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Summary: We should ask whether God has a purpose in coronavirus. It's a logical and reasonable question to ask. But we first need to think about how to even approach the question.

In my second Reflection I wrote: “Some Christians are asking why we’re experiencing this pandemic. Is coronavirus a judgement from God? Are we living in end times?” In my fifth Reflection I noted that the Daily Express [an English newspaper] had asked another question: “What does the Bible say about COVID-19?” So, we have three questions to consider. But, first, we need to consider how we should even approach these questions.

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In 1 Peter 1:10-11, Peter tells us that the prophets who “prophesied about the grace that was to be yours searched and enquired carefully, enquiring what person or time the Spirit of Christ in them was indicating when he predicted the sufferings of Christ and the subsequent glories.”

The prophets “searched and enquired carefully”. We can easily skip over these words. But the commentators draw our attention to how emphatic they are. One commentator, McKnight, tells us: “To emphasize the diligence and intensity of the ancient prophets, Peter uses two terms, ‘searched intently and with the greatest care’ … The two Greek words are [such and such], the first signifying ‘seeking out and searching’, the second ‘inquiring carefully’ (as when, for instance, invading military personnel inquire from house to house)” – and he gives an example of that from Greek literature.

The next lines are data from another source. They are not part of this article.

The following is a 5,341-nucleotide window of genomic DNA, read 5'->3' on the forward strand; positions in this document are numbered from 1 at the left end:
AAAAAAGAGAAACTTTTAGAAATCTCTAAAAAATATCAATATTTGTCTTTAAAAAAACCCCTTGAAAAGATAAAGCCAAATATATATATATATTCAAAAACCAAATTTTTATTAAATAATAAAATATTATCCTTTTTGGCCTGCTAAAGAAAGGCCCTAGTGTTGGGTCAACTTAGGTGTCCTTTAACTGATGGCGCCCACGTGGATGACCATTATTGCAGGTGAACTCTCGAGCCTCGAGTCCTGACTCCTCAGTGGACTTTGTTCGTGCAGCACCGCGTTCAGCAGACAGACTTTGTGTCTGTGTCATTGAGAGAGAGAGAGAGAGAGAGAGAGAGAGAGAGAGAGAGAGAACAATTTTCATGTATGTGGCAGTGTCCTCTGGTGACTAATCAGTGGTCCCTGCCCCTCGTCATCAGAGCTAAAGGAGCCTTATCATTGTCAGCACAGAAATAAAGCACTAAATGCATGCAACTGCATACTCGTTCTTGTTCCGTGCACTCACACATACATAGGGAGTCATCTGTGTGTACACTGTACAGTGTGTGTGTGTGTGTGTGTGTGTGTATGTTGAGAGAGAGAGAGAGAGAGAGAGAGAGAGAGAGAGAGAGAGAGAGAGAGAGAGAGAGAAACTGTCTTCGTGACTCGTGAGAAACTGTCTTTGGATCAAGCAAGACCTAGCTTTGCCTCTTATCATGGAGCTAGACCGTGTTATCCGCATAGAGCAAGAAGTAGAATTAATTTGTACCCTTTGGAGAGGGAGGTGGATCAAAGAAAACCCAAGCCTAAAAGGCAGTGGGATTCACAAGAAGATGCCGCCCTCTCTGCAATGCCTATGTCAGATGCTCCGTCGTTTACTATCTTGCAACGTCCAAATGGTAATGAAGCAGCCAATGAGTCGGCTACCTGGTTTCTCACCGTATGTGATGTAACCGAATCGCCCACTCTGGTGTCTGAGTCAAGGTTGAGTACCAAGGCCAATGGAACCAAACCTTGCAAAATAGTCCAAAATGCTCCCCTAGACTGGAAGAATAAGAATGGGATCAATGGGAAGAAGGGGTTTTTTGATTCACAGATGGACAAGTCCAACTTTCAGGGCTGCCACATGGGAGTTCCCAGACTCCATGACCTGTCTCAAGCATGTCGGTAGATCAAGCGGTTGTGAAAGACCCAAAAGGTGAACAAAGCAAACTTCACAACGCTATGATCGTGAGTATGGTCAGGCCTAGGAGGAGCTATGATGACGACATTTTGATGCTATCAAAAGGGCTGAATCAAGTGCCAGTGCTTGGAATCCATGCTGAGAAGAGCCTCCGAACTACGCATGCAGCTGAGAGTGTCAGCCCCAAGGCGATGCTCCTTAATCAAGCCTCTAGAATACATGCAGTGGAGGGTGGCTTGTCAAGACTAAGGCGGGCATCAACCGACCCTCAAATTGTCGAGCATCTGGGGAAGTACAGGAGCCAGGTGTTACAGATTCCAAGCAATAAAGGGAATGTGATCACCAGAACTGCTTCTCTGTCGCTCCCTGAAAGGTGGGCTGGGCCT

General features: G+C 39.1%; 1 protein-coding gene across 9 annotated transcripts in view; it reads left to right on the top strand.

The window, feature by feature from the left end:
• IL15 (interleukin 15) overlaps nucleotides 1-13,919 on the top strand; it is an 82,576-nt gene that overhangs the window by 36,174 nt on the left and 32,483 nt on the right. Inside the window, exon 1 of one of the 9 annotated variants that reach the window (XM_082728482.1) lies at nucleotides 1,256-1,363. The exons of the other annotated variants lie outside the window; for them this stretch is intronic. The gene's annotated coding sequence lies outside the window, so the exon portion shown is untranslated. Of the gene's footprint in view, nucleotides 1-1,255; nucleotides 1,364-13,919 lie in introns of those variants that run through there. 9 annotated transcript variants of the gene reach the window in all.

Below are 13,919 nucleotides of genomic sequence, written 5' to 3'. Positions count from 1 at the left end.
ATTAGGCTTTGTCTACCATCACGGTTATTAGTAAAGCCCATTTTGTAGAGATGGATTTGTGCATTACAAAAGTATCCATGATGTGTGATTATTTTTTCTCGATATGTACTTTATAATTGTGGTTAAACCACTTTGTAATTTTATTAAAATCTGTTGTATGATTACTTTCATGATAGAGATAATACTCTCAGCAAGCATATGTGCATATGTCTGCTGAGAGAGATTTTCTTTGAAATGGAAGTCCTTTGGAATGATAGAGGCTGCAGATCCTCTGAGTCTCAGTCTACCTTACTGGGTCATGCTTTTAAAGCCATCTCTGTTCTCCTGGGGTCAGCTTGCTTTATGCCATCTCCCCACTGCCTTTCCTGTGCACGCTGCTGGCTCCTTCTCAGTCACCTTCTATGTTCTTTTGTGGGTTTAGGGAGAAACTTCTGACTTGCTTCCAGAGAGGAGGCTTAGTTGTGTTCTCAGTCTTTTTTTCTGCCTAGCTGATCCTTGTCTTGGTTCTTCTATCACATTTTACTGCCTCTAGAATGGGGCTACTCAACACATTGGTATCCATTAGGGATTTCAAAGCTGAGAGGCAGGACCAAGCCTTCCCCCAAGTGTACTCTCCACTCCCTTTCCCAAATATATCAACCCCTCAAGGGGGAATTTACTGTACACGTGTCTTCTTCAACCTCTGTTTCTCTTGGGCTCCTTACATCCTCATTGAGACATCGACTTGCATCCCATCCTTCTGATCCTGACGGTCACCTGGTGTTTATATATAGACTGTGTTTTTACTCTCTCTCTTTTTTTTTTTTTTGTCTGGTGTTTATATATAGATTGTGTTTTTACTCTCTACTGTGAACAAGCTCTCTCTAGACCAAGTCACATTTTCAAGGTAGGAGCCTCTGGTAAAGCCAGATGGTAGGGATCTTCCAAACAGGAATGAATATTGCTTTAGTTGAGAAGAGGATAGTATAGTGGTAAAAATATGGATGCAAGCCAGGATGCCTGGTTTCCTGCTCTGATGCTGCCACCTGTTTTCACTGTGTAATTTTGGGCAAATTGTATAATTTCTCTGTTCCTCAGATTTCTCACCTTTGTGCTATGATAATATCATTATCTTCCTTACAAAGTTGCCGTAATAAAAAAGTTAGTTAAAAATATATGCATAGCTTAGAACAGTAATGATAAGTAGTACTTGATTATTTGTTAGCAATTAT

These ancient prophets searched for revelation with the greatest care. But how did they search? Peter mentions that “the Spirit of Christ” indicated things to them. But clearly prophets also built on the insights of other prophets. This is clearly the case in Revelation. Revelation is the great book of prophecy in the New Testament. John, who wrote it, was led by the Holy Spirit; he says so specifically. But clearly, he had an exceptional knowledge of Old Testament prophecy. Revelation quotes more from the Old Testament than any other book in the New Testament. It has more than twice as many quotes as Matthew, which is in second place. It is soaked in Scripture.

I believe our approach to our three questions should be to soak ourselves in relevant Scripture, and as we are doing that, inquire of God and pray that God will give us insight. At present, I have a completely open mind. I don’t know where this inquiry will lead.

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My broad plan is to look at passages of Scripture that relate to judgement or ‘End Times’, about 18 from the Old Testament, about 8 from the New Testament (but not from Revelation), and about 18 from Revelation. That makes 44. To add a little variety, I’m going to include a few Reflections on notable events in Christian history, such as the Crusades or Joan of Arc and/or on particular subjects, such as the ‘Second Death’. That will bring the total to 50 Reflections in this set.

Have a good day!

Simon

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